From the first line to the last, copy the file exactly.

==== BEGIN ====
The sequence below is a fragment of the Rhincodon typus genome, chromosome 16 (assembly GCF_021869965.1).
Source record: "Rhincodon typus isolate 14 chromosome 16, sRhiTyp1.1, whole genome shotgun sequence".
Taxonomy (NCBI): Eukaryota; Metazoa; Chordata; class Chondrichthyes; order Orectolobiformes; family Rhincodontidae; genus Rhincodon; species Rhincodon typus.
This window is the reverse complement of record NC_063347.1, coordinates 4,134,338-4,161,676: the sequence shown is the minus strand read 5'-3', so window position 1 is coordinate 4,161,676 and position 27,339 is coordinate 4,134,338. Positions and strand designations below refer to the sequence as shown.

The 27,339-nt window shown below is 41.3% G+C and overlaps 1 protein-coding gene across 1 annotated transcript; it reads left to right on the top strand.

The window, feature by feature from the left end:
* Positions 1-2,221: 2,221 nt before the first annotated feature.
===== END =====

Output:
The sequence below is a fragment of the Rhincodon typus genome, chromosome 16 (assembly GCF_021869965.1).
Source record: "Rhincodon typus isolate 14 chromosome 16, sRhiTyp1.1, whole genome shotgun sequence".
Taxonomy (NCBI): Eukaryota; Metazoa; Chordata; class Chondrichthyes; order Orectolobiformes; family Rhincodontidae; genus Rhincodon; species Rhincodon typus.
This window is the reverse complement of record NC_063347.1, coordinates 4,134,338-4,161,676: the sequence shown is the minus strand read 5'-3', so window position 1 is coordinate 4,161,676 and position 27,339 is coordinate 4,134,338. Positions and strand designations below refer to the sequence as shown.

The 27,339-nt window shown below is 41.3% G+C and overlaps 1 protein-coding gene across 1 annotated transcript; it reads left to right on the top strand.

The window, feature by feature from the left end:
* Positions 1-2,221: 2,221 nt before the first annotated feature.